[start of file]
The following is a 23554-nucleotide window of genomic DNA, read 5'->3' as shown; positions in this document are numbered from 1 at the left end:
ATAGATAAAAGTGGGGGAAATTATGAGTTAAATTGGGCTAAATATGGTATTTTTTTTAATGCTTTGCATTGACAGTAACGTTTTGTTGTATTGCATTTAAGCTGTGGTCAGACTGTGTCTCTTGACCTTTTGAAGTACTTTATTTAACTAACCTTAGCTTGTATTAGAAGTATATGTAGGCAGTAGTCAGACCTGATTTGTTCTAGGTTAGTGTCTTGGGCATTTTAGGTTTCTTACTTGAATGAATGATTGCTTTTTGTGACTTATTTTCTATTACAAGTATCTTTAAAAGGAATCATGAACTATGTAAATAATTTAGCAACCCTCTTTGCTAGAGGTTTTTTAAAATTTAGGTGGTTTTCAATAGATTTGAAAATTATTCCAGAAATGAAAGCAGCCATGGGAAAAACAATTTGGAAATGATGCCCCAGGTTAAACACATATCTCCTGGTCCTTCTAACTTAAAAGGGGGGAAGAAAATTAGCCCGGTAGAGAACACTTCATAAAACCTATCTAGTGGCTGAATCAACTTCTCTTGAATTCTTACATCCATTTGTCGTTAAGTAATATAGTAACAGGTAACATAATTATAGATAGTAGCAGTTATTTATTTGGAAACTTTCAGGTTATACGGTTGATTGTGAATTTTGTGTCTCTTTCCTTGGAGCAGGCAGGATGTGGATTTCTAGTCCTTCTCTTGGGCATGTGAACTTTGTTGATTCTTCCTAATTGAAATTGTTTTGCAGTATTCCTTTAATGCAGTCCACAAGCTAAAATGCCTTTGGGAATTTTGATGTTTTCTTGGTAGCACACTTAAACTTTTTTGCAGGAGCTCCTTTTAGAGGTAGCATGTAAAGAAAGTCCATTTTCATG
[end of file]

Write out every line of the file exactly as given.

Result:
The following is a 23554-nucleotide window of genomic DNA, read 5'->3' as shown; positions in this document are numbered from 1 at the left end:
ATAGATAAAAGTGGGGGAAATTATGAGTTAAATTGGGCTAAATATGGTATTTTTTTTAATGCTTTGCATTGACAGTAACGTTTTGTTGTATTGCATTTAAGCTGTGGTCAGACTGTGTCTCTTGACCTTTTGAAGTACTTTATTTAACTAACCTTAGCTTGTATTAGAAGTATATGTAGGCAGTAGTCAGACCTGATTTGTTCTAGGTTAGTGTCTTGGGCATTTTAGGTTTCTTACTTGAATGAATGATTGCTTTTTGTGACTTATTTTCTATTACAAGTATCTTTAAAAGGAATCATGAACTATGTAAATAATTTAGCAACCCTCTTTGCTAGAGGTTTTTTAAAATTTAGGTGGTTTTCAATAGATTTGAAAATTATTCCAGAAATGAAAGCAGCCATGGGAAAAACAATTTGGAAATGATGCCCCAGGTTAAACACATATCTCCTGGTCCTTCTAACTTAAAAGGGGGGAAGAAAATTAGCCCGGTAGAGAACACTTCATAAAACCTATCTAGTGGCTGAATCAACTTCTCTTGAATTCTTACATCCATTTGTCGTTAAGTAATATAGTAACAGGTAACATAATTATAGATAGTAGCAGTTATTTATTTGGAAACTTTCAGGTTATACGGTTGATTGTGAATTTTGTGTCTCTTTCCTTGGAGCAGGCAGGATGTGGATTTCTAGTCCTTCTCTTGGGCATGTGAACTTTGTTGATTCTTCCTAATTGAAATTGTTTTGCAGTATTCCTTTAATGCAGTCCACAAGCTAAAATGCCTTTGGGAATTTTGATGTTTTCTTGGTAGCACACTTAAACTTTTTTGCAGGAGCTCCTTTTAGAGGTAGCATGTAAAGAAAGTCCATTTTCATG